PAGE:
PACIFICA, Calif. — Two slick mile-long tunnels are undergoing final safety tests this month, poised to divert motorists away from an ocean cliff-hanging roadway dubbed Devil’s Slide south of San Francisco to a smooth, Alpine-like passageway unlike any other in the United States.
The $439 million project, paid with federal emergency funds, features massive exhaust fans, carbon monoxide sensors and a pair of 1,000-foot bridges soaring 125 feet above a grassy horse ranch. A series of 10 fireproof shelters are staggered between the double bores, and remote cameras dangle from the ceiling, monitored by an around-the-clock safety staff of 15.
The tunnels, the first in the United States designed and built with an Austrian technique, have a Euro-glossiness to them, with white, glistening walls and shiny pipes gliding down a rounded ceiling. There’s a bit of theme park vibe as well, with retaining walls and fake boulders at the entrance sculpted by the man who shaped and molded Disneyland’s Indiana Jones ride.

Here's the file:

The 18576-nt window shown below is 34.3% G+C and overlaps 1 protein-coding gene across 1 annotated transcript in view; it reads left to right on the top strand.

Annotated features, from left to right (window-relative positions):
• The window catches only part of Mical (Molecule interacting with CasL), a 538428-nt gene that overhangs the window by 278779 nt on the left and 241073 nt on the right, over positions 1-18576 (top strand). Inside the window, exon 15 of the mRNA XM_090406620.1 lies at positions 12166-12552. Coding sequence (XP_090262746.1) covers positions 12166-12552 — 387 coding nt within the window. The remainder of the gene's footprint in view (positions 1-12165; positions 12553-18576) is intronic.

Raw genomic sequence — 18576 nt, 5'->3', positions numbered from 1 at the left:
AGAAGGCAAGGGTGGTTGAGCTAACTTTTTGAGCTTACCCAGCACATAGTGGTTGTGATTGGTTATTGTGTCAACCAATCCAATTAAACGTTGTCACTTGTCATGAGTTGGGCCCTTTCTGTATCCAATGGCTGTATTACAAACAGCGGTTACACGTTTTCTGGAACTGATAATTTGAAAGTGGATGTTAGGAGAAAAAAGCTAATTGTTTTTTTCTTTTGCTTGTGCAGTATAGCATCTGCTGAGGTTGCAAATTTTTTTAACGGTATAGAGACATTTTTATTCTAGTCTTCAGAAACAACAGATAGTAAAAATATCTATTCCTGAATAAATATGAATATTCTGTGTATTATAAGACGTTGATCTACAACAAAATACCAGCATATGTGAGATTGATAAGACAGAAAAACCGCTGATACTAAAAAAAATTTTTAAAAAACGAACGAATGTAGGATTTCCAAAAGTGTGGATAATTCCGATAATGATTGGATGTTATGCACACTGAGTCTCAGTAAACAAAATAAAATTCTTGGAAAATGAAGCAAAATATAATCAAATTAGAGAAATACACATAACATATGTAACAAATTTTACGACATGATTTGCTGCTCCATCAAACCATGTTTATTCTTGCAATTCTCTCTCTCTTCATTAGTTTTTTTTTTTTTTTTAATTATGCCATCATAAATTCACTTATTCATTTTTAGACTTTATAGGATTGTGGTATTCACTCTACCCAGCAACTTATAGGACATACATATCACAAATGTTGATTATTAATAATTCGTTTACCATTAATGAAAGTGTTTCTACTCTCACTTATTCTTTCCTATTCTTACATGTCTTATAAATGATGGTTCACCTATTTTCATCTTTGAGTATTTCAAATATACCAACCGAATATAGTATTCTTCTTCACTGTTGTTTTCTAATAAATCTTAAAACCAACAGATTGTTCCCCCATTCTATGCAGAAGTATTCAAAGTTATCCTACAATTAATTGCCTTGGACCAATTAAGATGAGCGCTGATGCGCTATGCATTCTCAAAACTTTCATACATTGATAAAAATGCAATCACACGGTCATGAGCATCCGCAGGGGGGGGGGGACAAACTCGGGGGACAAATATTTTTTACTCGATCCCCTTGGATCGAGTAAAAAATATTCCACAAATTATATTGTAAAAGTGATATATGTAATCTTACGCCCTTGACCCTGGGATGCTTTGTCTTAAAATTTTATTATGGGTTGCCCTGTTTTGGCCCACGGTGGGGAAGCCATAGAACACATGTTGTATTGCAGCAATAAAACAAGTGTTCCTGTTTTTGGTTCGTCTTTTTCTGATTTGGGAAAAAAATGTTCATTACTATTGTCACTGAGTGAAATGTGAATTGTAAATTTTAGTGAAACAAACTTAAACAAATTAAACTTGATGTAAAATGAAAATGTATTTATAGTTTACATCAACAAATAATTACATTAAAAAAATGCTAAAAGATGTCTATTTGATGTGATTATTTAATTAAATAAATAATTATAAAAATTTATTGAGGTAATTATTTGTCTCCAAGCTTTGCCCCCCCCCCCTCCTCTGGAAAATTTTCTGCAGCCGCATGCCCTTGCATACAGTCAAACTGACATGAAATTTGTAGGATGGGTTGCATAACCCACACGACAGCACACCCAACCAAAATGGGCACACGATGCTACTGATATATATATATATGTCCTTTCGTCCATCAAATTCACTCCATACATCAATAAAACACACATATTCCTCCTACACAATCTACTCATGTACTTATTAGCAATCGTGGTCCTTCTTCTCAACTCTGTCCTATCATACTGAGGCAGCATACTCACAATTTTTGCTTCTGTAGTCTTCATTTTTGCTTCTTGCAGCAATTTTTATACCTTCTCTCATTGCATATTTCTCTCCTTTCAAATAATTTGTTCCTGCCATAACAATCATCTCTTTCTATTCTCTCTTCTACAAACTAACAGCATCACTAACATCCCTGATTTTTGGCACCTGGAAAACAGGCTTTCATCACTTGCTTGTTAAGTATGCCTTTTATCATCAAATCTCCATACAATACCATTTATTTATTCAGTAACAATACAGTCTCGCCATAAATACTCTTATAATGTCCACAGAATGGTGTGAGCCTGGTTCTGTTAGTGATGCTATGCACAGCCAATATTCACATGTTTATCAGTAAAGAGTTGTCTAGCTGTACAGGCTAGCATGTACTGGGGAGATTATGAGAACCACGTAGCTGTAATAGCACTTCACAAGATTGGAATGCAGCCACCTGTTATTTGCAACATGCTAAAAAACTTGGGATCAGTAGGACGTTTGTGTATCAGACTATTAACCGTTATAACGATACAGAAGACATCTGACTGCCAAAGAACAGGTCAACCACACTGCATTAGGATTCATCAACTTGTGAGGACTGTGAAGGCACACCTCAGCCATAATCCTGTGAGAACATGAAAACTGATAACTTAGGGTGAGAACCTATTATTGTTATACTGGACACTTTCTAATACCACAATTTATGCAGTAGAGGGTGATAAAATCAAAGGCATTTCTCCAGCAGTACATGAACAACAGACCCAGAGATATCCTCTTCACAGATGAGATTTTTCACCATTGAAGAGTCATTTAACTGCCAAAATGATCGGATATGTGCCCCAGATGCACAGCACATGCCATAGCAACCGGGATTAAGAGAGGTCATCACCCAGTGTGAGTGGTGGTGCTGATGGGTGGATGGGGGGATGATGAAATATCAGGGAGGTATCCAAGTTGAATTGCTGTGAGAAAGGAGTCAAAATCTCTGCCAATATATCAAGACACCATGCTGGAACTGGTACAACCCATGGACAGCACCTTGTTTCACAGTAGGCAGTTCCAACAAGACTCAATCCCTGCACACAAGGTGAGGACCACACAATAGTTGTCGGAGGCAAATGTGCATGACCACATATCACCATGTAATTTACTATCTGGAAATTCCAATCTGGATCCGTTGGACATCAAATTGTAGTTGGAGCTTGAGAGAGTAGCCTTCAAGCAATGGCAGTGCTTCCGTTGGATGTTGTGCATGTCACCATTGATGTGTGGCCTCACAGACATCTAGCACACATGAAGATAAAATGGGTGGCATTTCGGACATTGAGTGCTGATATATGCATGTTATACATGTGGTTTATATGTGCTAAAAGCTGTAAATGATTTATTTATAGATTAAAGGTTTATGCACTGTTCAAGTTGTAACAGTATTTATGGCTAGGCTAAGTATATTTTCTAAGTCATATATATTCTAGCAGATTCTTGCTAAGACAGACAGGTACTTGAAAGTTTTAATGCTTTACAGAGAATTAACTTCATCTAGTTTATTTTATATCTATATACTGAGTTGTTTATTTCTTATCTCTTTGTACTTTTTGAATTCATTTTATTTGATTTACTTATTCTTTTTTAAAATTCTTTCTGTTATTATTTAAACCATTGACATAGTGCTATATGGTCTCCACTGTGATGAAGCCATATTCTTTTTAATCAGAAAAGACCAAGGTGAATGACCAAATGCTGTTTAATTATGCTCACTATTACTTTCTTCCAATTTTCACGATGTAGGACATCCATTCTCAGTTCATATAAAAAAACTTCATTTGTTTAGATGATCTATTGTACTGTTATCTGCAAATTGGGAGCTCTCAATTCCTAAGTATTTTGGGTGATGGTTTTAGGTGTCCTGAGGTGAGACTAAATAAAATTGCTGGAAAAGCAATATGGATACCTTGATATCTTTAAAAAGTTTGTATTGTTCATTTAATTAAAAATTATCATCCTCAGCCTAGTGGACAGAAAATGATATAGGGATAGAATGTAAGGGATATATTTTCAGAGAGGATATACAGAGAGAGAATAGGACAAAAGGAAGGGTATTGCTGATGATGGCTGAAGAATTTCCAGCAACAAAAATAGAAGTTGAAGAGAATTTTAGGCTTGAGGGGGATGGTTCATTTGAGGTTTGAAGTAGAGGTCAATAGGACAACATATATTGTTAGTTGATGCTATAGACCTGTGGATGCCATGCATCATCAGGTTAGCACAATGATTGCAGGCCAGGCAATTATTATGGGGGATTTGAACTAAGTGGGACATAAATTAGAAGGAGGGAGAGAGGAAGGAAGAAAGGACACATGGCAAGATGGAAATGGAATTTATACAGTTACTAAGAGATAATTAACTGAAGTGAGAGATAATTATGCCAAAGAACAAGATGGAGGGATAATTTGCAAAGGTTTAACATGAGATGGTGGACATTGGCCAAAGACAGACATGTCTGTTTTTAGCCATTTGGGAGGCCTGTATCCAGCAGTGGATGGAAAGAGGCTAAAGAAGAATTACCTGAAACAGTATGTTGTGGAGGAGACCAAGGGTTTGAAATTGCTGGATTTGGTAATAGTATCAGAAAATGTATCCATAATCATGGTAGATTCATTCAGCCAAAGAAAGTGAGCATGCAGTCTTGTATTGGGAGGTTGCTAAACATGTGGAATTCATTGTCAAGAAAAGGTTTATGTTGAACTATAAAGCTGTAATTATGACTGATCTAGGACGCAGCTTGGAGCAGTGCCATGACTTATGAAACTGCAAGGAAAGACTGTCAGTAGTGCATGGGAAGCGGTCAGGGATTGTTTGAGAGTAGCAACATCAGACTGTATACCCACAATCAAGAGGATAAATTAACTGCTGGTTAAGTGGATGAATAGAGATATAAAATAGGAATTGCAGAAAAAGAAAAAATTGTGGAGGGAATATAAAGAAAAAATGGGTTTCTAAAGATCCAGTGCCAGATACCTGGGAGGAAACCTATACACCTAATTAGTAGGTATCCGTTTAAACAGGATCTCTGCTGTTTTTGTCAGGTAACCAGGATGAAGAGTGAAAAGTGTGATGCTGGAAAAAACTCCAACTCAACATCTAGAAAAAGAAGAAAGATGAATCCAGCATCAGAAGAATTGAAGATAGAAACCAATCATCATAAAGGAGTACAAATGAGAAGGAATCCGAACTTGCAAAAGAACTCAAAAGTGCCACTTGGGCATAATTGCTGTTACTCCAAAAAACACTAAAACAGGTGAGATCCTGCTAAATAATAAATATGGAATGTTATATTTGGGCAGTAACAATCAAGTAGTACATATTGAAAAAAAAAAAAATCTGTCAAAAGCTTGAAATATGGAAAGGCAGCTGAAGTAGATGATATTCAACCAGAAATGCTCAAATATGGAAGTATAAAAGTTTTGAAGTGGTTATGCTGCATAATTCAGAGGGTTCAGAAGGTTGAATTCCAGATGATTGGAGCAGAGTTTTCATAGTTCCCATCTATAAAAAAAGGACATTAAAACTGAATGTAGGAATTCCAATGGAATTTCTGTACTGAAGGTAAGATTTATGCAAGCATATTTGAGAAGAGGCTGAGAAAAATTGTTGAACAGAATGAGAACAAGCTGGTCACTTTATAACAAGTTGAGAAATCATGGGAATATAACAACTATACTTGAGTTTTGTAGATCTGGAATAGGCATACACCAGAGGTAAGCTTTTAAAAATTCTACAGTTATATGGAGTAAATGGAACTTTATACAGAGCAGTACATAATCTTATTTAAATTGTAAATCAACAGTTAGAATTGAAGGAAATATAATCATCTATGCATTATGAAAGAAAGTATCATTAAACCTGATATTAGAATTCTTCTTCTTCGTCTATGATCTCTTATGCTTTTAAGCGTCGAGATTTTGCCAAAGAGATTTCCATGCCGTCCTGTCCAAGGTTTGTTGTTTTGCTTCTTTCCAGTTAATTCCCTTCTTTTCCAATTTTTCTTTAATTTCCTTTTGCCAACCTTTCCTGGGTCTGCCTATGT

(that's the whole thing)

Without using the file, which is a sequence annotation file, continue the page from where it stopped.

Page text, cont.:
The Tom Lantos Tunnels, named after the late congressman, are the first tunnels built in California in more than 50 years. There are only a handful of tunnels under construction in the United States, including the Alaskan Way Tunnel in Seattle, and the fourth bore of the Caldecott Tunnel, just 34 miles east of Devil’s Slide in the eastern San Francisco Bay area.
Unlike those tunnels built to relieve commuter congestion, this new pair, 15 miles south of San Francisco, will divert a treacherous 1.2-mile stretch of the Pacific Coast Highway that constantly erodes and frequently collapses.
Just three years after its 1937 completion, the road tumbled into pounding waves below. The road has fallen eight times since, causing costly closures that have devastated communities to the south that depend on the route for daily commutes and for tourism from motorists heading south from San Francisco.
In addition to slides, every year there are serious, often deadly, accidents on the narrow roadway, which twists so sharply that drivers are forced to slow to less than 25 miles per hour.